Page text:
Stranger Danger: Married woman sues to recover HK$330,000 after online romance scam

District Court at Wan Chai Tower. Photo (for illustration): Annette Chan/Coconuts Media
District Court at Wan Chai Tower. Photo (for illustration): Annette Chan/Coconuts Media

A married woman has sued five men who allegedly cheated her out of more than US$42,000 in an online romance scam.

Ming Pao reported yesterday that plaintiff Cheng Shuk-ying went to the District Court on Monday to try and recover the lost money, and to prevent the defendants from using the ill-gotten loot.

The money was deposited into five bank accounts belonging to five men identified as Promma Dutsanne, Feng Xiaofu, Tam Kai-wan, Furuzawa Tomoaki, and Kao Rong-sheng, who are reported to live in Hong Kong, Shenzhen, Gansu province, and Kyoto, Japan.

The saga began in September when Cheng became Facebook friends with a man called “James Chung,” who claimed to be a US-born airline pilot. The pair exchanged numbers and communicated with each other through WhatsApp.

In an interview with Apple Daily, Cheng said she received a photo of James in the cockpit, accepting it as proof of his piloting credentials, and that she added Chung on Facebook because “it’s good to have more friends from overseas.”

A month later, James asked Cheng for her address saying he wanted to send her some expensive gifts.

Cheng told Apple Daily that James said the package would include a gold chain, Gucci and Chanel handbags, an iPhone, and a gold Rolex watch, and even sent her photos of the gifts.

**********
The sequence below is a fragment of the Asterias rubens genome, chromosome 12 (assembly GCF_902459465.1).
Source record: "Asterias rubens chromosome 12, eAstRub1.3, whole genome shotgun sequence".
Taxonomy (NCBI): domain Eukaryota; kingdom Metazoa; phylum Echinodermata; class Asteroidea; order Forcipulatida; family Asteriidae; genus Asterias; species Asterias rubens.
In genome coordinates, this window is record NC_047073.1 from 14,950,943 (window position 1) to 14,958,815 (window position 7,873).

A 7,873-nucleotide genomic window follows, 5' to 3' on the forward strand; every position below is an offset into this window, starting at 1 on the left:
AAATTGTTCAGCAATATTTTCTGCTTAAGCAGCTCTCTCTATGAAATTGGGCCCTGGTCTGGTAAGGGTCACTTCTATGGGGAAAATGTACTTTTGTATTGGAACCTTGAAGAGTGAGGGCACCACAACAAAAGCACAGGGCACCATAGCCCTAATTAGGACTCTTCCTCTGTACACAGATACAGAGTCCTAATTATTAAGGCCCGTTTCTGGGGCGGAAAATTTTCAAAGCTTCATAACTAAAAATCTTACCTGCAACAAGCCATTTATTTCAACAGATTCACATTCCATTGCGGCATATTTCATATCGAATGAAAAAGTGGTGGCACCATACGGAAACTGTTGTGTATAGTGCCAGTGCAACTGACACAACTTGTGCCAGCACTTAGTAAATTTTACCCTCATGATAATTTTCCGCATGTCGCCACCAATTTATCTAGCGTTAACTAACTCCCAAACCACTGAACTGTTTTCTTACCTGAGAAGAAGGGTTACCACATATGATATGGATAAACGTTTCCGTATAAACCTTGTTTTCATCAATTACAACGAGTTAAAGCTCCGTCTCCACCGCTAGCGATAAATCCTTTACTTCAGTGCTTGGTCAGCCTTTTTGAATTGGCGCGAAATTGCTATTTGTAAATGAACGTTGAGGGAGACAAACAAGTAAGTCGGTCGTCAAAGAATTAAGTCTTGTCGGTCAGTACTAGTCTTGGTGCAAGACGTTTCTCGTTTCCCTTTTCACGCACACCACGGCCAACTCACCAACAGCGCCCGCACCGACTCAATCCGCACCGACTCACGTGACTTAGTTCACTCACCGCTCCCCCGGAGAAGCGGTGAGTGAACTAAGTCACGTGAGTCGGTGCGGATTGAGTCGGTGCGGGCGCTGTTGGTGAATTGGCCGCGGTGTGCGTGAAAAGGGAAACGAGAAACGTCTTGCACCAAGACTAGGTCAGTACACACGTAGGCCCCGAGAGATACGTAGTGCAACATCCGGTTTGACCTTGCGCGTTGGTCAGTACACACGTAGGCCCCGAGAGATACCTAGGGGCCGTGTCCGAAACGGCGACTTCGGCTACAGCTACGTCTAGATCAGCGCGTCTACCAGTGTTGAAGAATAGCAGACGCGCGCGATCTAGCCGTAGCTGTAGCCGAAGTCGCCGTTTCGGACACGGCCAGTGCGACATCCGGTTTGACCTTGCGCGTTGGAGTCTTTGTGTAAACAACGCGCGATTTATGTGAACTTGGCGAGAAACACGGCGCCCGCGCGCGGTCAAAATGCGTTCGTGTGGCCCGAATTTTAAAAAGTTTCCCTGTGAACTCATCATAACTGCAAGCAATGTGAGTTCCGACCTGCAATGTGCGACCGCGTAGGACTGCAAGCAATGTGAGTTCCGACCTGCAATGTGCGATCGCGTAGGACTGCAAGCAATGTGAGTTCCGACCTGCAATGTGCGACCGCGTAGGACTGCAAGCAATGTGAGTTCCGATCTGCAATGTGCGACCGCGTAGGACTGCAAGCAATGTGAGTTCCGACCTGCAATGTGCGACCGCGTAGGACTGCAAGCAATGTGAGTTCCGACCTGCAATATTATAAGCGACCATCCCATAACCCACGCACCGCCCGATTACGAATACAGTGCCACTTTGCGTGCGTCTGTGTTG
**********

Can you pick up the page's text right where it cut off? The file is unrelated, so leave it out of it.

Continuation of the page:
“These are things I wouldn’t buy myself; he was gifting them, so I wanted them,” she told the newspaper.

A few days later a woman called “Ivy” from “IFS Logistics” phoned Cheng saying that the gifts were overweight and asking her to pay a HK$17,000 (US$2,170) fine into a bank account in order to claim the package.

In the days following that first phone call, Ivy called Cheng again saying that more money needed to be transferred into different accounts. The reasons given for the ever-multiplying surcharges included fees for checking whether money contained in the gifts was genuine, guaranteeing protection for the expensive gifts, taxes imposed by the city’s customs authorities, and hiring security guards to escort the package to her address.

Cheng made cash payments ranging from HK$17,000 to HK$120,000 (about US$2,170 to US$15,300) to five different bank accounts on six occasions, but Ivy called yet again, this time to say that police had seized her package and she would have to pay another fee to receive the gifts.

It was then that Cheng began to suspect something might be amiss, telling her husband what had happened and, upon realizing she had been scammed, calling the police.

Cheng maintained she had learned her lesson from the experience, and will no longer add strangers on social media. Her husband, she added, wasn’t mad, but had told her, “Don’t be stupid from now on.”

The prevalence of similar love scams has increased in recent years, as has the amount of money people are swindled out of.

The South China Morning Post reported in December that cyber scammers cheated Hongkongers out of HK$451 million in the first 10 months of 2018 — up from HK$109 million for the same period in 2017 — and that the majority of victims were lonely hearts.

For years, Hong Kong police have been warning lovelorn Hongkongers not to fall for the charms of strangers on social media. In 2016 they enlisted the help of snooker star Ng On-yee, who played a role in a cautionary short film, based on a true story, in which an online sweet-talker named “Leon” uses a tale of a sick mum to fleece “Cindy” for cash.

In March 2018, police released a promotional 20-minute video on RTHK warning people that romance fraud typically involves men posing as Europeans or North Americans with exciting jobs, like engineers, ship captains, servicemen, and managers in multinational corporations.

On Valentine’s Day, they also posted this video reminding people not to fall prey to scams.

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